One of the enduring points of reference at CAN is the Interactive Architecture Lab, the London-based research group and Masters program at the Bartlett School of Architecture, University College London. Founded by Ruairi Glynn, it draws from both the rich legacy of cybernetics and bold multidisciplinary practice in London architectural education. Regardless of whether you know the lab by name or not, you’ve seen some of their responsive objects, performances, and installations; machine-dancer collaborative choreographies, polyhedral garden robots, and (most recently) demonstrated by the selection of the VR project Palimpsest as our ‘reader’s choice’ favourite and most memorable project of 2016.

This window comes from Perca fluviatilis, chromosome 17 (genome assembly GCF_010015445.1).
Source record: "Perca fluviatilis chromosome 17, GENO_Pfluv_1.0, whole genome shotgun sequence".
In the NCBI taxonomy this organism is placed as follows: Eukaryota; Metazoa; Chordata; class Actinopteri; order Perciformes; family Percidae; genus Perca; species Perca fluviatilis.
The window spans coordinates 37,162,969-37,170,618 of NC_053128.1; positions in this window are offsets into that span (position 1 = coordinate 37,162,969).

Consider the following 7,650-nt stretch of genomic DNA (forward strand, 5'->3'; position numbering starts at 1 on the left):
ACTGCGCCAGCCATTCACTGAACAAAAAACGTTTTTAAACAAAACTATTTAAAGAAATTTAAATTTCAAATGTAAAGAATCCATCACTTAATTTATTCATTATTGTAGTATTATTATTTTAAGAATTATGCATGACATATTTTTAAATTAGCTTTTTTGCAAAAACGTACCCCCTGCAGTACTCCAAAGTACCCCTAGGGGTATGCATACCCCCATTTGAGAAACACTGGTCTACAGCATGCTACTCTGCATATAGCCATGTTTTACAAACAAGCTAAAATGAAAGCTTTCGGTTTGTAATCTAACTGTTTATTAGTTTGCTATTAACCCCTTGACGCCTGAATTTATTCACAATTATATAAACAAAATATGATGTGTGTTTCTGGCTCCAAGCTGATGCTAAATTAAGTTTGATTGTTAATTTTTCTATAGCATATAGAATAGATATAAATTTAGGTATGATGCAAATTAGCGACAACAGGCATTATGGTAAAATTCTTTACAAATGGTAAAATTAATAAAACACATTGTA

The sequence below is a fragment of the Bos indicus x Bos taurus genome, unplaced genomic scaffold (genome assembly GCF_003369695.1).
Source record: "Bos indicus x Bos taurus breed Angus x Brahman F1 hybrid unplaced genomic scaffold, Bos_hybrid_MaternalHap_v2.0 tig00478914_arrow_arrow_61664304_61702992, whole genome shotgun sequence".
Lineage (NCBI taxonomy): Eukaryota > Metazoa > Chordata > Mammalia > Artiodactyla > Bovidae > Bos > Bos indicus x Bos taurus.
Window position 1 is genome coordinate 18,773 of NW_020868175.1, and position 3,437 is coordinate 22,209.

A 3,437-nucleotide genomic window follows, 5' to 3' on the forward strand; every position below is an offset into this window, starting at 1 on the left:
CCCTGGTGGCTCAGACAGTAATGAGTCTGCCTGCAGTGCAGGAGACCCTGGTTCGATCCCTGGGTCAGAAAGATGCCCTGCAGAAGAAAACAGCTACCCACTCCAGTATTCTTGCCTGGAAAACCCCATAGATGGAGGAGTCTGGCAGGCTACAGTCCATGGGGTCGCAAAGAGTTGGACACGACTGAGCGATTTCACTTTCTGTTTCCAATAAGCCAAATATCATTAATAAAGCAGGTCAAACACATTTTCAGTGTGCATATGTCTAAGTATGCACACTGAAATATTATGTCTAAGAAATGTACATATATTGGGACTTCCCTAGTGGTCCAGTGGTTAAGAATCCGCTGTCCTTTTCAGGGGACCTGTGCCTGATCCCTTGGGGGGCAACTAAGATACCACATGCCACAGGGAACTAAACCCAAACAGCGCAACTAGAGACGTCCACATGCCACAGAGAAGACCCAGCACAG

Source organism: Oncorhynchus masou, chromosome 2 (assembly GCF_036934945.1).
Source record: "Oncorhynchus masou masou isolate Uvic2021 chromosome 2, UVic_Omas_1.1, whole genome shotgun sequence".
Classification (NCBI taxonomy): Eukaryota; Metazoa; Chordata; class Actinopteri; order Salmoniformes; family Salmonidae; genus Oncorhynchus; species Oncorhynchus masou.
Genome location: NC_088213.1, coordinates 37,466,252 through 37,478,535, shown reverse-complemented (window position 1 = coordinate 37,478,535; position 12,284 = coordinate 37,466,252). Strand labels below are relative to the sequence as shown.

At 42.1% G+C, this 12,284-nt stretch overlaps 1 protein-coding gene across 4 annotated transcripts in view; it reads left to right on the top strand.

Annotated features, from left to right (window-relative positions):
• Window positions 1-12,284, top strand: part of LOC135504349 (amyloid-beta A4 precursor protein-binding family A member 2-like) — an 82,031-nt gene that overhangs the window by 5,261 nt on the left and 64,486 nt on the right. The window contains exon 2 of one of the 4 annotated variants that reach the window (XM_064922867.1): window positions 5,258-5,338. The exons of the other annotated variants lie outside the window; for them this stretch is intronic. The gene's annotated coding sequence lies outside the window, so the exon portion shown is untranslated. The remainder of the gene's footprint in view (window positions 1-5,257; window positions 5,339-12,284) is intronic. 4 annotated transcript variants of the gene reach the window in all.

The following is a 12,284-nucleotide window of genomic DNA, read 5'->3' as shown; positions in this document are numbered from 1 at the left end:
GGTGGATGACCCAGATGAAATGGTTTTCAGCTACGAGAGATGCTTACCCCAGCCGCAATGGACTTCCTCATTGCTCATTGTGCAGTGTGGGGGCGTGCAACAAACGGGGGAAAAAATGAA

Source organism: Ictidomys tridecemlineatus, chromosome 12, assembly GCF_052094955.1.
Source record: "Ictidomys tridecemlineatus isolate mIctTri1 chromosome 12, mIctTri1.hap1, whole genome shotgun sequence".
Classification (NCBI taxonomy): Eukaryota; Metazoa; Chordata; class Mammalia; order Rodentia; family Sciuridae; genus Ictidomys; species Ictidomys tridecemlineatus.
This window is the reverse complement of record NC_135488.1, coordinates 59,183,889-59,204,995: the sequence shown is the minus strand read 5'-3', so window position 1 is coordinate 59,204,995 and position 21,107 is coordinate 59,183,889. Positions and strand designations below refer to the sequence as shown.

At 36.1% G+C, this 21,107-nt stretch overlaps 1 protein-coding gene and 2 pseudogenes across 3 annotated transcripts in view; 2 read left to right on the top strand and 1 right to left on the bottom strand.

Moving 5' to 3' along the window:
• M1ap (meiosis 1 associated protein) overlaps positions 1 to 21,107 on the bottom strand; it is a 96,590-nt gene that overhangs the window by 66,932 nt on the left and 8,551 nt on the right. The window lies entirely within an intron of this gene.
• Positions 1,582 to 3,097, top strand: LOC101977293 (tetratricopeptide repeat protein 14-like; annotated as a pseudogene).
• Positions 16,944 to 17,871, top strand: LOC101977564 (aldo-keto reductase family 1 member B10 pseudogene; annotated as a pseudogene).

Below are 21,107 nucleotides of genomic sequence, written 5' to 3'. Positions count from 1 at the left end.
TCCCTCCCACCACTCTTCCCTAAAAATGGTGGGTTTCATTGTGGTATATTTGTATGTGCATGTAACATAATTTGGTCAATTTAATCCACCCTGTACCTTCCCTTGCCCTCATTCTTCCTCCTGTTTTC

Glynn and his collaborators have just launched an academic programme at the Bartlett: Design for Performance & Interaction (DfPI). Given this new initiative, it is an optimal moment to check in with him about the mandate of the program and how it was informed by work produced under his watch in the past. Touching on where performance starts and ends, identifying some key precedents, engaging in some earnest reflection on the state of speculative design and critical making in the UK educational scene, and even pragmatically ruminating on the necessity of video documentation, our exchange with Glynn provides a great overview of the thinking underlying the fledgling programme.